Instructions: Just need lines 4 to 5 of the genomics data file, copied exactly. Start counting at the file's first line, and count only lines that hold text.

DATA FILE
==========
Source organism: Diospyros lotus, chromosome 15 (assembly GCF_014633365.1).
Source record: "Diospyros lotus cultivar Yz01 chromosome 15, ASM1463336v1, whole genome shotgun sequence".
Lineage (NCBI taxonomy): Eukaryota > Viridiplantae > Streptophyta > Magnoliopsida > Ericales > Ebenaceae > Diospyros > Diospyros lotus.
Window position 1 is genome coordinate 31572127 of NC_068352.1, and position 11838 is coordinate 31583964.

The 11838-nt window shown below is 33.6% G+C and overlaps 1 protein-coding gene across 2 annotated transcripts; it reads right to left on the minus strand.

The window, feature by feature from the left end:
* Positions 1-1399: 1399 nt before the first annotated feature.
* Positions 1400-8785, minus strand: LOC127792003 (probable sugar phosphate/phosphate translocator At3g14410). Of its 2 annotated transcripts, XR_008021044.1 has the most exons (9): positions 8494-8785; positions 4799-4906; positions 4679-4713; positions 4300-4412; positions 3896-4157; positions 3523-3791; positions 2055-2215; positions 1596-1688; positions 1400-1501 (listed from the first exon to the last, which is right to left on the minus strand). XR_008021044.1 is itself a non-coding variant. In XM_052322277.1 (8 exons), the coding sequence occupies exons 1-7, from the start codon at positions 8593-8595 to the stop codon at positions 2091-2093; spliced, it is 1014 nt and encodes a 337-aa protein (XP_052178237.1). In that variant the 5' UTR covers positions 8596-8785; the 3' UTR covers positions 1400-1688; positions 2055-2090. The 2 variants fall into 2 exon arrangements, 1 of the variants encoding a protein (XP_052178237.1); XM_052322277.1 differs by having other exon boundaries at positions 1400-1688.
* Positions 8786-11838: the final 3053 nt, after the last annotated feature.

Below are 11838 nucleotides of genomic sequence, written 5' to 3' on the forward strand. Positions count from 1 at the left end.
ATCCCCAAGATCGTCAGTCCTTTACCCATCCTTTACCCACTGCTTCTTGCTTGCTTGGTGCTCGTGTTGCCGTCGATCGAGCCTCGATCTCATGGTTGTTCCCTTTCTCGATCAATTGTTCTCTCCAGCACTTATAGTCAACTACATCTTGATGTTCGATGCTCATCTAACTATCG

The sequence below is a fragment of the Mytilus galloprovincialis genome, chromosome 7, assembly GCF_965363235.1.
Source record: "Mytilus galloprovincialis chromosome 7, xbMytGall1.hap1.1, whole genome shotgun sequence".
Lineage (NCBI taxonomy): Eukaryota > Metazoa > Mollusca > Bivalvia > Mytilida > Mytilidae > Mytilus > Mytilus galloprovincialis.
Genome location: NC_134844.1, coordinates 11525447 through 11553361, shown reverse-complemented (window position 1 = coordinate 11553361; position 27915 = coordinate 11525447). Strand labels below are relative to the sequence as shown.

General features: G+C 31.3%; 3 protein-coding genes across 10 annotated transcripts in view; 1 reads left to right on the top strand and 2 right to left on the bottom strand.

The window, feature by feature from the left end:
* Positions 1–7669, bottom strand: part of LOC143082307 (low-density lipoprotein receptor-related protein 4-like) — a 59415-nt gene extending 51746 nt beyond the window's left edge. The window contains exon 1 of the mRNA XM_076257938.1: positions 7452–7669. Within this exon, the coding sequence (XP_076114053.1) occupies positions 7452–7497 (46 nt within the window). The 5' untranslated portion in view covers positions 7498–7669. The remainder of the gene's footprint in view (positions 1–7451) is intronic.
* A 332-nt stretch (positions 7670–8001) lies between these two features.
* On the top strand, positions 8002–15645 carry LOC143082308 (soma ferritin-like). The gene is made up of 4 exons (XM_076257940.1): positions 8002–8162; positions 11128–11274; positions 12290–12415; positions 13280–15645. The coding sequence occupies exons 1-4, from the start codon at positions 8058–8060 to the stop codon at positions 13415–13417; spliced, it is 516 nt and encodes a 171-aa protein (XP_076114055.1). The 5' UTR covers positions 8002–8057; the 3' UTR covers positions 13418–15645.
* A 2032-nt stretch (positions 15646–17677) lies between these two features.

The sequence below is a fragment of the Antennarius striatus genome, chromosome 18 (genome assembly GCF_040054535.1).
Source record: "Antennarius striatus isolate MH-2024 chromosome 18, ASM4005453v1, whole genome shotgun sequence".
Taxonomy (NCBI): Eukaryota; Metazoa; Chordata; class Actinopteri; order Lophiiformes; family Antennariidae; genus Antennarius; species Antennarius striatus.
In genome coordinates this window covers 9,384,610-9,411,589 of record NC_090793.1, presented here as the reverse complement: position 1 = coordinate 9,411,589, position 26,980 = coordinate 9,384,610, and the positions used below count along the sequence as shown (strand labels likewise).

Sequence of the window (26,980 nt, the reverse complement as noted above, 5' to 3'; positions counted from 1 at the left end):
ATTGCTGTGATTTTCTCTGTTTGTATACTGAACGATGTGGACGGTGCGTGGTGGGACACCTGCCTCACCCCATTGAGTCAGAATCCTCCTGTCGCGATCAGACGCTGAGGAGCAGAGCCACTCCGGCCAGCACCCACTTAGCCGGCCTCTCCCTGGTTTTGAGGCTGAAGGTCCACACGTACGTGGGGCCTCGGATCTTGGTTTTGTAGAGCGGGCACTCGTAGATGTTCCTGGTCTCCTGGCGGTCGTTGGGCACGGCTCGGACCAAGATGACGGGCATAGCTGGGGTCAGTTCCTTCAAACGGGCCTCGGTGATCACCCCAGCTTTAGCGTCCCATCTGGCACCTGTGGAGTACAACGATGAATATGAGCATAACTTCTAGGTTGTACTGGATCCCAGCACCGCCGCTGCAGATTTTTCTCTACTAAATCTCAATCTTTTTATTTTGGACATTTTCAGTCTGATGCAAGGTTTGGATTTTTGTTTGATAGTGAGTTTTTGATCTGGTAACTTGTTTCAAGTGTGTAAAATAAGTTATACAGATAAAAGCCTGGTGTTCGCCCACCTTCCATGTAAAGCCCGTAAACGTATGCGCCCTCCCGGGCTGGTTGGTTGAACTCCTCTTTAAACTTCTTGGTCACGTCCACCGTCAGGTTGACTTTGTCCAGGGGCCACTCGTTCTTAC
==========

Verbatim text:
Window position 1 is genome coordinate 31572127 of NC_068352.1, and position 11838 is coordinate 31583964.

The 11838-nt window shown below is 33.6% G+C and overlaps 1 protein-coding gene across 2 annotated transcripts; it reads right to left on the minus strand.